Sunday, April 29, 2007

Why microstock photography?

I had always wanted to do stock photography when I bought my first SLR back in 1997. However, the barrier of entry was skyhigh for the traditional stock photography.

Firstly, you have to shoot slides, and only slides. Slides give you vibrant colors, great details when enlarged, but at the same time, the tolerance for exposure error is low, at most +/-0.5 stops, while for film it is about +/-2 stops. You need to have really good skills, and that skill can't be obtained other than by practising more. The cost of slides and development will already cost you a bomb!

Secondly, the traditional stock agencies would require you to have at least a few hundred ready photos in your portfolio before they will even consider assessing your photos. That is very demanding, not for the pros, but for someone like me, a hobbyist.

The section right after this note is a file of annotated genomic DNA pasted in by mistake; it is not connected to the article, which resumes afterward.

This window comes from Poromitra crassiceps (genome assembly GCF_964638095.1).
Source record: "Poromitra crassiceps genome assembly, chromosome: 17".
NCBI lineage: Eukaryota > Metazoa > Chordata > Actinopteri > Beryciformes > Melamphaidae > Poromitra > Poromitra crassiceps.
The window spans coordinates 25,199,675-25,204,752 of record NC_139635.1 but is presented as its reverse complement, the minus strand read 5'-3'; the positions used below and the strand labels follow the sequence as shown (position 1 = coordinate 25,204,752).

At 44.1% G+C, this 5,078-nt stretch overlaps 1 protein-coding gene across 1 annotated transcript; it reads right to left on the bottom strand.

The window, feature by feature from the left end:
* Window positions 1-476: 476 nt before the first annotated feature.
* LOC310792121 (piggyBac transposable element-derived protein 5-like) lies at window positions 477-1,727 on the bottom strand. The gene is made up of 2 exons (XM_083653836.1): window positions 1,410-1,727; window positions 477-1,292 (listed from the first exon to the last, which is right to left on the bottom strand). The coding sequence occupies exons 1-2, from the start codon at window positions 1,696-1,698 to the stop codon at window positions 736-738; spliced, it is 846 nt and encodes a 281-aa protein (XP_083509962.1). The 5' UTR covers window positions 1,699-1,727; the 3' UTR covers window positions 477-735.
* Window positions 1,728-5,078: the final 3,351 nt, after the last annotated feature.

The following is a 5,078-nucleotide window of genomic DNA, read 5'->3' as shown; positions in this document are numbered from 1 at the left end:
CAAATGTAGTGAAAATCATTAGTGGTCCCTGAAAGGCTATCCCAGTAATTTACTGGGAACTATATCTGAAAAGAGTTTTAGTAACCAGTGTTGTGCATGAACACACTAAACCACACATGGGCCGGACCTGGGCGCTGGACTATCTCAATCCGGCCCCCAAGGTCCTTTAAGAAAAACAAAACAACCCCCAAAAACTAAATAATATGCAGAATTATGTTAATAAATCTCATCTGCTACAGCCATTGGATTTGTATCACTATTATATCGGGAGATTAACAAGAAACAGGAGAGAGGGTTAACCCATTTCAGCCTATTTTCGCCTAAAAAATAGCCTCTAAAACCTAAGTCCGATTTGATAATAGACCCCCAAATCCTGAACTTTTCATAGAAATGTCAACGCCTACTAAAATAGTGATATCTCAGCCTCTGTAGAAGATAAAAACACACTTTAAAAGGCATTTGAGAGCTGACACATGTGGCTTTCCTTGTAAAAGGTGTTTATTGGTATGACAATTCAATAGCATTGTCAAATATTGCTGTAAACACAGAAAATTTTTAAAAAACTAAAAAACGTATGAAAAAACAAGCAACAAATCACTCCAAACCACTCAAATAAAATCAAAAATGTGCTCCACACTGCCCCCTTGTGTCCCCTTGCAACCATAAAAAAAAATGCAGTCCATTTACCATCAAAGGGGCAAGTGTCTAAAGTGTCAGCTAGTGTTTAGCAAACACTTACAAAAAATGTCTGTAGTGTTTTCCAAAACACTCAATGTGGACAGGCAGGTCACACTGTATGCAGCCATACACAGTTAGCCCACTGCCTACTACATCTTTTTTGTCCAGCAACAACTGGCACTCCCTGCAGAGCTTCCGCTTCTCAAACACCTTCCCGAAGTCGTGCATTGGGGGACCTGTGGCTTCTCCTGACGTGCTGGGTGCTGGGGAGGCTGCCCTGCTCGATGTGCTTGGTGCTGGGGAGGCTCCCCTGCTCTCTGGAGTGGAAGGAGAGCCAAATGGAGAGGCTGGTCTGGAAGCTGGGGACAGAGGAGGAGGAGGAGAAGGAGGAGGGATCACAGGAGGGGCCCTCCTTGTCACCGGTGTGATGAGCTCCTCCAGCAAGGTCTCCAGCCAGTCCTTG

Luckily with the proliferation of the internet, the microstock industry was born. You can just upload your photos from the comfort of your computer, minimal handling cost, which makes microstock a perfect area for a hobbyist like myself to participate.

For traditional stock, you may sell a few photos a year, at prices ranging from a few hundred bucks to a few thousand bucks, but on average, the income is about $2 per photo per year on the entire portfolio. For microstock, the payout for each photo can be as low as 14cents, but the number of sales is high, eventually, you will get about $2 per photo per year as well, if not more.

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